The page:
One interesting thing that can happen from sleeping on your side is spontaneous jhanas. Yes, these can be complete “true jhanas”. It is rare for this to happen to me, and I have stopped trying to make them happen since forcing a will into sleep often just messes it up. However, it has been the case that, while lying on right side, I sometimes naturally begin to tune into the very subtle signal in the right body side, which acts in a line along the side of the body at the point of contact with the bed sheet. This then draws consciousness away from the body and directly into a space of light which feels totally “safe”, and totally blissful. Then consciousness dissolves in that space and we get the zero-time-perception phenomenon, waking up some time later feeling very good and not knowing how much time passed. When this happens on the left side, it is more equanimity-based, less showy, and consciousness dissolves faster giving an “unknowing event” followed by zero time perception. Again, these events are rare for me, but do give a hint of the link between jhana and sleep, and how both involve dissolving of the separate self into the sea of infinite consciousness. I think good sleep is “supposed” to have a jhanic quality.

      Alternatively, if sleep is well prepared for, e.g. by having exercised that day, not eating too soon before bed, and having done a high-quality acceptance-based meditation before bed, it is possibly to simply lie on one’s back and let the inertia of the meditation carry you straight into a very deep sleep with very little time perception, waking up 5-7 hours later in the exact same position having not moved, and feeling totally reinvigorated. This is probably the gold standard for regular sleep.

      It’s pointless to try to “force” any of this but I am just sharing what can come up when sleep begins to be mastered. It appears primarily to be technology use, substances, and bad habits which are fucking up people’s sleep. These can all be mitigated with a little awareness.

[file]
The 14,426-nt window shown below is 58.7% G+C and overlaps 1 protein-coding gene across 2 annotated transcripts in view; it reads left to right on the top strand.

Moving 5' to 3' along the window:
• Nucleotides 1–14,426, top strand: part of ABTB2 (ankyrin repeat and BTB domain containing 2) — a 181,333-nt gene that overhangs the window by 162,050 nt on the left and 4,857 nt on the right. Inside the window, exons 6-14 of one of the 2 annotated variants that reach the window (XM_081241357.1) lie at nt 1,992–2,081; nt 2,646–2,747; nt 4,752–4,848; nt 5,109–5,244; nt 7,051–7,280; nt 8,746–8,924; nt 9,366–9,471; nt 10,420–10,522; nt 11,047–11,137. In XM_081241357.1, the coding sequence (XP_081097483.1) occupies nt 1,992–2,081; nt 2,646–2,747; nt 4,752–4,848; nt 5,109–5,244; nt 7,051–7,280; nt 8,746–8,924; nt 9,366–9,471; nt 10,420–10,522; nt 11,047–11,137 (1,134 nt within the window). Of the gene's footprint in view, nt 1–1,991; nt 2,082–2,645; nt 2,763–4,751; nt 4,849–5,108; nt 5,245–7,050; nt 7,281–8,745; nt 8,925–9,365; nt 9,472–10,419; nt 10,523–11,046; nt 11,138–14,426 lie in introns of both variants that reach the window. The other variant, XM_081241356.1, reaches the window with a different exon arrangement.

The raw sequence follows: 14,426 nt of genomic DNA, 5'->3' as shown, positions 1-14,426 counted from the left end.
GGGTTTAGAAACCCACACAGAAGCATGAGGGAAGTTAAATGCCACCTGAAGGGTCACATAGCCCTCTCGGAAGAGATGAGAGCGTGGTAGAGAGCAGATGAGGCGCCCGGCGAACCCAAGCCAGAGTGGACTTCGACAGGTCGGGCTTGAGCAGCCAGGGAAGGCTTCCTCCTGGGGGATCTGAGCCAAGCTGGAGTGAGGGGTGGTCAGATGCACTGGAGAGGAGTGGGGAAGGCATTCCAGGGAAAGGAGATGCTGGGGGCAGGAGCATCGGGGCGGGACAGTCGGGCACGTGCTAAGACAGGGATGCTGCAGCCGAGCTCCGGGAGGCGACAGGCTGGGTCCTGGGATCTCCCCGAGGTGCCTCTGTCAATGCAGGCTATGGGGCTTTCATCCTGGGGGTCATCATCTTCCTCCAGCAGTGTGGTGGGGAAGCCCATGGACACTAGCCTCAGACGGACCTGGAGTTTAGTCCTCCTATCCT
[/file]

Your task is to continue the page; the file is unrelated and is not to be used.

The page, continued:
After reacquainting myself with Andrew Hutchinson’s website, I have also ditched the pillow again, and spent the last three months or so sleeping without one at all. I can confirm that this is correct. The body having an even spread of contact with the ground (or bed, in our case) is an important part of how the body “feels” its way through tension and resolves it. It resolves to an even spread of vagal tone along the length of the body side touching the bed.

      • mmuira says:

        Thank you very much for this detailed reply, it has given me much to think about 🙂

      • pupil says:

        I had a dream which lead me into soft jhana in my opinion, I was wondering if you could share your thoughts on it.

        In the dream I was arguing with my band and angrily walked out to pick up my other guitar. As I was walking I was thinking, how this is a sign that I should play more, that I should find new bandmates, planning, scheming, etc., basically how I should solve this “issue”. Before I knew it scenery started to change and I started getting lost in the moment, and things everywhere around me started “adding up”, the feeling was like winning on a slot machine, or simplifying a fraction, I “saw” things which just “worked” together everywhere I turned my look at. It just continued and grew stronger and stronger. I couldn’t even say that I stopped caring about the band issue, it became non-existent (I have reached this point about some of my daily “issues” awake too, and those “issues” never came back) and before I knew it on my left side of the view I saw the most beautiful beach I ever saw, and i started to cry from gratitude and pleasure I felt from experiencing that moment. Soon I transitioned into a white light, the bliss continued. I had very clear thoughts, 10 or 12 of them. I knew I was already awake, my body was vibrating in pleasure. Thoughts were like “Is this it?” “how long am I hear?” and something else I don’t remember. Soon it was over, and I was up, no tears etc (so i cried in dream only), but my body was very warm.